It's been a long wait for Astros fans. They've endured heart-breaking finishes, multiple 100 loss seasons, mediocre management, and all around bad baseball during the Astros prolonged bottom-up rebuild, so its understandable that fans wanted the front-office to go "all-in" this off-season. Luhnow did his part to deliver, but for the most part the major acquisitions were on the offensive side of the ball-club. While the Astros have flirted with the idea of pursuing a top-flight ace, for now Charlie Morton is the Astros lone addition to the starting staff.
Charlie Morton isn't a flashy bonafide name like Chris Archer, Jose Quintana or Sonny Gray, but he may be just what the Astros' rotation needs. And he has already started to show it this spring.
If you are looking for an update from the Astros, Charlie Morton consistently hitting the mid-90's is perhaps the best news out of Spring Training.
For those who don't know, Charlie Morton had been a 92 MPH pitcher his entire career, until recently. In the short span Morton was healthy in 2016, he flaunted an average fastball of 95, easily a career high and an unprecedented jump in the late stages of his career. Though he only made 4 starts before succumbing to a hamstring injury, he boasted an impressive 9.87 K/9, while having a 3.09, 3.01, and 3.56 FIP, xFIP, and SIERA.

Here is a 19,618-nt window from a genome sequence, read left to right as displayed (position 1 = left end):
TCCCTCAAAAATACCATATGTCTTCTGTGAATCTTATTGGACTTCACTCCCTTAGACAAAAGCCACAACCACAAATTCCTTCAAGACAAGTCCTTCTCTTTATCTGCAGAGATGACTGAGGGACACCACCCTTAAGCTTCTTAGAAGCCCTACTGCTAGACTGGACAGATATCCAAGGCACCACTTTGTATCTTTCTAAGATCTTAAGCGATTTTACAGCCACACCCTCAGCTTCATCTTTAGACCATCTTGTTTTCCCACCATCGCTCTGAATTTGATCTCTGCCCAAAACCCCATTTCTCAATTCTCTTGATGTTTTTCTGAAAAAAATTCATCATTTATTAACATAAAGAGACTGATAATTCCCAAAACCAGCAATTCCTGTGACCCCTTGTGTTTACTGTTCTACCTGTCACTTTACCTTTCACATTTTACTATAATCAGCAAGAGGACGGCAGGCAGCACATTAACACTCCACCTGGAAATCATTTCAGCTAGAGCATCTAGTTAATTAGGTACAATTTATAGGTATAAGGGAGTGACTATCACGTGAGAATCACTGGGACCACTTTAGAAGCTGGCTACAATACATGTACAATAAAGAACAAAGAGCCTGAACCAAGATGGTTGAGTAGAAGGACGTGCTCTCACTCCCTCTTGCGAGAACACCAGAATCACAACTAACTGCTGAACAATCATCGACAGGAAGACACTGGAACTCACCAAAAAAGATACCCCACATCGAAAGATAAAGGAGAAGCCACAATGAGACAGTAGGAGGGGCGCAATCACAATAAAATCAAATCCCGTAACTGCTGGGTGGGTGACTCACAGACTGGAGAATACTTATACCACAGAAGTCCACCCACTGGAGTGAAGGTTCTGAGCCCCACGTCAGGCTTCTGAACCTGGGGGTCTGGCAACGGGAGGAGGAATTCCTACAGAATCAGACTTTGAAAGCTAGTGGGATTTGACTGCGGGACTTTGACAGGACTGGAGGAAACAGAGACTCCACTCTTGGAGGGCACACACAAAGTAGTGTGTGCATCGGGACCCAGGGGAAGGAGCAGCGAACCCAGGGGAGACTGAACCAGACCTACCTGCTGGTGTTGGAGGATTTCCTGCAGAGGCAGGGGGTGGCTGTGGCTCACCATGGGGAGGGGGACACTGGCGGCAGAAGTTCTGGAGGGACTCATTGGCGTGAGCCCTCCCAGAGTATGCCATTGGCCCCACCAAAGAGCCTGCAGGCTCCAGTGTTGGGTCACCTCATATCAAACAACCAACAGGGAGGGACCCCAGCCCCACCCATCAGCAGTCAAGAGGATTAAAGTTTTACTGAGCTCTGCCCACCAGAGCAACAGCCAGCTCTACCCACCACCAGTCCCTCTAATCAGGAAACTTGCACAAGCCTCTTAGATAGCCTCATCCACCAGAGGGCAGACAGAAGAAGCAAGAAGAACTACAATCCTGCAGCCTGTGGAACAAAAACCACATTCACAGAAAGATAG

Even without a mid-90's fastball, Morton advanced metrics have always graded well. He has had a SIERA under 3.89 in four consecutive seasons, and has consistently had very low walk numbers. The point is, if he has always graded as a solid righty ground-ball pitcher and is just now adding legit strikeout pitch, the Astros may have found themselves a hidden gem in this historically weak free agent pitching class. That is, if he stays healthy.
Which is a big if. Morton has never started 30 seasons in a game, and has had countless injuries, including Tommy John surgery. There is no guarantee Morton stays healthy for a full or even half season, but the Astros are betting on when and if he is healthy, he will be well worth the $14-million, two-year contract he signed him to. And I'm buying it.
If things go smoothly, the Astros will have found a bargain amongst all the bloated contracts in this weak free agency class. No, Charlie Morton is not Chris Archer or Jose Quintana. But Luhnow clearly believes in his upside, and I've grown to trust his judgement. The numbers look good, and I think he'll at least be an upgrade over Doug Fister or Mike Fiers.
He'll be another player to monitor closely over Spring Training. So far he has pitched five scoreless innings, striking out five and surrendering one hit and two walks.